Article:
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On Plagiarism, Tangentially (One Blogger’s Dilemma) January 30, 2007

Posted by Brian L. Belen in Academically Speaking, Books, Ramblings.
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.While browsing at a nearby Barnes & Noble, I came across a copy of Richard Posner’s The Little Book of Plagiarism on one of the featured shelves of short books near the checkout counter.

Naturally, the title caught my attention. I began to wonder whether it was going to be a tongue-in-cheek compedium of shamelessly plagiarized passages to drive home the broader point about intellectual honesty. After browsing the book, I learned that it wasn’t; rather, it was more akin to a philosophical treatise on the subject by one of America’s more established legal scholars, occasioned by the recent publicized controversy of such practices in the chick lit genre. Overall, the book reminded me of Harry Frankfurt’s On Bullshit; yet unlike that one, this book didn’t nearly have enough novelty value to merit adding to my shelf. Thus I decided to come back another time just to browse it at my convenience.

Anyone who knows me is well aware that I take a very hard line about plagiarism. If memory serves, in the two years I spent teaching at the University of Asia and the Pacific I caught upwards of twenty cases of plagiarism among my students. Within an academic environment, plagiarism strikes me as a cop-out for laziness rooted in poor values, undoubtedly performed with malice. It doesn’t take that much effort to cite a source, and plagiarism belies an intention to deceive, where “submission for submission’s sake” or “the need to make the grade” become more important than the learning that underlie such requirements. This is the same point I would try to get across to my students: Have some self-respect. Take pride in your work. And exert the effort to give credit where credit is due.

Which brings me back to the book. Seeing it brought to mind a dilemma I’ve experienced now that I’ve begun blogging that doesn’t have anything to do with what I write. No, I have too much pride to out-and-out cut and paste off someone else’s work; instead, my dilemma has to do with the images that I employ to make my blog a bit more interesting.

Within the blogosphere, I’ve noticed that people generally take liberties “borrowing” images from websites for posting on their blogs, albeit observing the norm that one shouldn’t “piggyback” on another site’s bandwidth by simply linking to an existing image. For the most part I’ve observed these unwritten rules, and by and large most of the images I’ve put up on my blog are stock photos of items I write reviews about. I would like to think that what I do is no worse than what most maven bloggers do on their sites, and certainly nowhere near as egregious as some self-styled journalists-cum-bloggers with an axe to grind. But I’ve become increasingly uneasy about this, more so now that I’ve seen how consistently at least one former colleague gives props to the photos he uses on his blog. Shouldn’t my sentiments about plagiarism and intellectual honesty extend to the images that find their way onto my blog? Am I not obliged to walk my talk?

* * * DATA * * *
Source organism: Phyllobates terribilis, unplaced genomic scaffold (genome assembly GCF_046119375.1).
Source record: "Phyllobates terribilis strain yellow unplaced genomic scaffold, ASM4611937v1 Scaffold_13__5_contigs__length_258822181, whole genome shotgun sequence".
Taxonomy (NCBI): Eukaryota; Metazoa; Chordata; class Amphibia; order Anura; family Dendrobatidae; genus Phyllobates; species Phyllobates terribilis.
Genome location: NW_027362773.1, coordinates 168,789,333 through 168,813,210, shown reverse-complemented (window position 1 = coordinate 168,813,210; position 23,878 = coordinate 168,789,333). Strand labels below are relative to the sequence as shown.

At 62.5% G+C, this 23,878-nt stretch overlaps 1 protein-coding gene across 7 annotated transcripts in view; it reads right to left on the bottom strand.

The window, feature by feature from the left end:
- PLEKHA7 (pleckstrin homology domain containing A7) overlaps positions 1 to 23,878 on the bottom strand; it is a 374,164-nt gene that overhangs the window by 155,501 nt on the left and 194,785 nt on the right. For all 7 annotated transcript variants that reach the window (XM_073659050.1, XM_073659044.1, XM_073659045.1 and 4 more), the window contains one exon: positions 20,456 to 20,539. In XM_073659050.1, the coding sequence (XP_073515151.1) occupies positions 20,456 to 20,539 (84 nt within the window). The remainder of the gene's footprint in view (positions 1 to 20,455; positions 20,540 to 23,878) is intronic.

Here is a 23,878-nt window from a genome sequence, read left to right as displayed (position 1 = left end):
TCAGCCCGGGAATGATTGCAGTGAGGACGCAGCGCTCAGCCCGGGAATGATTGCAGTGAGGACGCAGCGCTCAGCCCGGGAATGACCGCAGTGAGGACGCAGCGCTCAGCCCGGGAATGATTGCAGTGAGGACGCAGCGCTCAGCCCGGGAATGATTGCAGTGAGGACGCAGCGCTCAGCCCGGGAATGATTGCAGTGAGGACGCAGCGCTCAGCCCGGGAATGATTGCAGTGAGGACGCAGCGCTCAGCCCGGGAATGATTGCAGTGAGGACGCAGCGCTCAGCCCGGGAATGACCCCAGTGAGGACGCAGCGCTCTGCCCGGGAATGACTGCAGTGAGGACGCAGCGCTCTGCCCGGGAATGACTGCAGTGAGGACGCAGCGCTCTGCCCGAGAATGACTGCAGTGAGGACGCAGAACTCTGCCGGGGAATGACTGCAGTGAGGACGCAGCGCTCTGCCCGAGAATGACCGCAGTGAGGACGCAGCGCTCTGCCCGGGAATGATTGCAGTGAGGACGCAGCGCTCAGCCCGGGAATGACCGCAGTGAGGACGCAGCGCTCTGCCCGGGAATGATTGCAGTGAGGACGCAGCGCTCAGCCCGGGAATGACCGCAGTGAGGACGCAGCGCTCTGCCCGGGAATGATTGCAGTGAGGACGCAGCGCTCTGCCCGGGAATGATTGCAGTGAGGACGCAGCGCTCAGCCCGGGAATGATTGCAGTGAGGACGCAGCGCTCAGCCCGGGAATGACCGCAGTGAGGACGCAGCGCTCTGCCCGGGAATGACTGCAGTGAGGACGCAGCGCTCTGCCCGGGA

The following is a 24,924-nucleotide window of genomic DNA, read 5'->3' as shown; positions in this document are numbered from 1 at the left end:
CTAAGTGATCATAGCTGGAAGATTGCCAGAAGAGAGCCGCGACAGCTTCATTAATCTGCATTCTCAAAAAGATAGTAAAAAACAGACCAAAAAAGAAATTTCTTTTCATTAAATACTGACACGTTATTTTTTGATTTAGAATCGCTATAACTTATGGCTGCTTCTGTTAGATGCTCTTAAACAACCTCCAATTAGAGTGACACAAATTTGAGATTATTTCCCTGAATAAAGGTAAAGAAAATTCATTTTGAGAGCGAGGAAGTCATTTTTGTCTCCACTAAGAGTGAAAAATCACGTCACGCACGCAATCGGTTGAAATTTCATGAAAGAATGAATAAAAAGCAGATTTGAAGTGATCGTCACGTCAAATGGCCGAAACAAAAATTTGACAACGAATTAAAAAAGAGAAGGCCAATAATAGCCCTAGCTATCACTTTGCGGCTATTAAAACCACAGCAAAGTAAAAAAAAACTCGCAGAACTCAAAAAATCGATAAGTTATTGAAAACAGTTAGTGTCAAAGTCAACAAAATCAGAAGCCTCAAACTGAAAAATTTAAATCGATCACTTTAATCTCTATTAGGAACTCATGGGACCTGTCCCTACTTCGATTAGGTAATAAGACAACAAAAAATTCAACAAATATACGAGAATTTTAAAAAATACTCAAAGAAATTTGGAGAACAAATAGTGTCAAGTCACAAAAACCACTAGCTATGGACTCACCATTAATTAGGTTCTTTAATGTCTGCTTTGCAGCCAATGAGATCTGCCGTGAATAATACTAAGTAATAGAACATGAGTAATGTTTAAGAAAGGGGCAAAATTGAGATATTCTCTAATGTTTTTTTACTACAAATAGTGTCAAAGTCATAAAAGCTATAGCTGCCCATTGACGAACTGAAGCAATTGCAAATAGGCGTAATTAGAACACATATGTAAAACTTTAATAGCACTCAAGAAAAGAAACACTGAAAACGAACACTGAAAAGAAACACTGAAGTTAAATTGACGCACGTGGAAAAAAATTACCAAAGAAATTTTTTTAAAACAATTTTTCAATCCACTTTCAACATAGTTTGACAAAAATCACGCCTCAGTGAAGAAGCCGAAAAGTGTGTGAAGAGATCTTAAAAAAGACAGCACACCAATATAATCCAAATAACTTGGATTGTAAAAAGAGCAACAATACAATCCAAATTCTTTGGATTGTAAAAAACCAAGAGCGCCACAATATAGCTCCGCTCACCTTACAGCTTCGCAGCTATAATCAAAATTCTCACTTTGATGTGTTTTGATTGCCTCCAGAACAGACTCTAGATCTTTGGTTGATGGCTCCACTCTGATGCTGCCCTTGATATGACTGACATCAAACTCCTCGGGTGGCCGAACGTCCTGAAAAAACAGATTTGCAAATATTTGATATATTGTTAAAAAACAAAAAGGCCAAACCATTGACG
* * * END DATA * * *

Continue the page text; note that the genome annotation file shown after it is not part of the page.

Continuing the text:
I think the answer has to be in the affirmative, even if this makes me borderline obsessive. Thus let me issue a blanket mea culpa for the images of the past, and promise to be more steadfast in giving credit to the images I will use in the future, either contextually or by adding descriptive tags to them that can be viewed upon mouse-over (which, pathetic as it sounds, I have only just learned to do). Don’t get me wrong: I will think no less of bloggers and blogs that churn out original posts and make use of images across the web as is common practice. Ultimately, a blog is a blog is a blog, and the internet is much more interesting this way. I do hope, however, that people start thinking more of me and mine.

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Comments»

1. John-D Borra - February 1, 2007

Actually, I never looked at it that way. It’s just the way that I was “raised”, metaphorically speaking: I never really considered my blog any different from anything written that I’ve produced. I don’t think I did it consciously, and I think it’s more a function of my slow learning curve when it comes to blogging, but thanks for the compliment. 🙂

2. Brian L. Belen - February 1, 2007

Thou art welcome.

For me, the problem was more of: “if it’s a stock photo that everyone can find anywhere anyway, does it still need to be referenced?” Plus, since I make a conscious effort not to “burn” anyone or anything (hence “private thoughts for public consumption”) and often try to get reader(s) to check these stuff out, I assume (rightly or wrongly) that it’s welcome publicity.

And yeah, like I said, a blog is a blog is a blog.

But I am still in awe at your uncompromising consistency!

3. sandrar - September 10, 2009

Hi! I was surfing and found your blog post… nice! I love your blog. 🙂 Cheers! Sandra. R.

Brian L. Belen - September 11, 2009

Thanks.


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